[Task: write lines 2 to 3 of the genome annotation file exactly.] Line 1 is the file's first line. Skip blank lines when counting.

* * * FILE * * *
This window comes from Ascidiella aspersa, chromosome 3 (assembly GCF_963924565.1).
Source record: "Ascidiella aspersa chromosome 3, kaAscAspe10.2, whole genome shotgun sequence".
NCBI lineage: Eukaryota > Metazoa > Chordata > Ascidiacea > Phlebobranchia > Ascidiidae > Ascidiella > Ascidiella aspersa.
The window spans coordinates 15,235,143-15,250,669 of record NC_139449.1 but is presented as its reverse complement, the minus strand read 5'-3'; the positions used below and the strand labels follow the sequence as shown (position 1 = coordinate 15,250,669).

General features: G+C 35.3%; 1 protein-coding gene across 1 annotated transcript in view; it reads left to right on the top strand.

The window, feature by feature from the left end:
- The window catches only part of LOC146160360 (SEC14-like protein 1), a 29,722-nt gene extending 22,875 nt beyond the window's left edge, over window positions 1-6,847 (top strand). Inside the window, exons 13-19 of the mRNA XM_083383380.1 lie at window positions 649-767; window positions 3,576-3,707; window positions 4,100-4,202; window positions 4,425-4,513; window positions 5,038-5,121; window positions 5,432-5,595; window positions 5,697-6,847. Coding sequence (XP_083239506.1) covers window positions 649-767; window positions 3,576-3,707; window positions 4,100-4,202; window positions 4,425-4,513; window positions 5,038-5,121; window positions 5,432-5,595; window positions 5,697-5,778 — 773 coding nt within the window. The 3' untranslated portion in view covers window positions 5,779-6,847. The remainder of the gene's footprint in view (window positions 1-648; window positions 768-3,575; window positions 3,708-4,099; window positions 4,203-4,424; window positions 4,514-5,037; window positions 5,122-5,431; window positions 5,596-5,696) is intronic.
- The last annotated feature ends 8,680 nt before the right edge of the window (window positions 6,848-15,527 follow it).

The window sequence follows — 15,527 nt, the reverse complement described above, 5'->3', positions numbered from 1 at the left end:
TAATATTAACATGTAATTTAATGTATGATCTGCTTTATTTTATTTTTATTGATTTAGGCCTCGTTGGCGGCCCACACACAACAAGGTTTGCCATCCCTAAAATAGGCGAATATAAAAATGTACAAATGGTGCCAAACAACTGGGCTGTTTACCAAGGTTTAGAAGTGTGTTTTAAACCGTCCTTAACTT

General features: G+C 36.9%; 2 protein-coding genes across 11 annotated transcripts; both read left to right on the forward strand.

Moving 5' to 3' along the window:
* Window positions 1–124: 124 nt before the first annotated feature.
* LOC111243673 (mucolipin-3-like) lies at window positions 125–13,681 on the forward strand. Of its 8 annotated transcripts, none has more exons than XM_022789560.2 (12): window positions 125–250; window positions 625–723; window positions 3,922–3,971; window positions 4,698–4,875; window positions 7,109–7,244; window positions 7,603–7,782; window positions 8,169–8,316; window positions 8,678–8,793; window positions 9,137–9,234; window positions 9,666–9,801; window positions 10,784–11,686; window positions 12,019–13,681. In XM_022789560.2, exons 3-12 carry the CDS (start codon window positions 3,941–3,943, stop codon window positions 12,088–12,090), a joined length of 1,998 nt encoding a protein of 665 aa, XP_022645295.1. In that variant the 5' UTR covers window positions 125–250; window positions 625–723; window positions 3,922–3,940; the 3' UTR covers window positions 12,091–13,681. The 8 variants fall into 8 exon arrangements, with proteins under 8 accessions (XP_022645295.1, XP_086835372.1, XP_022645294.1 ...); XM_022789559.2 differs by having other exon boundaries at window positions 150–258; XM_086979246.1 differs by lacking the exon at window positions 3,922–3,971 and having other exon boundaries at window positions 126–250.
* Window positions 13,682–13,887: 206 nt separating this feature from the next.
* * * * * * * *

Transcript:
Source record: "Ascidiella aspersa chromosome 3, kaAscAspe10.2, whole genome shotgun sequence".
NCBI lineage: Eukaryota > Metazoa > Chordata > Ascidiacea > Phlebobranchia > Ascidiidae > Ascidiella > Ascidiella aspersa.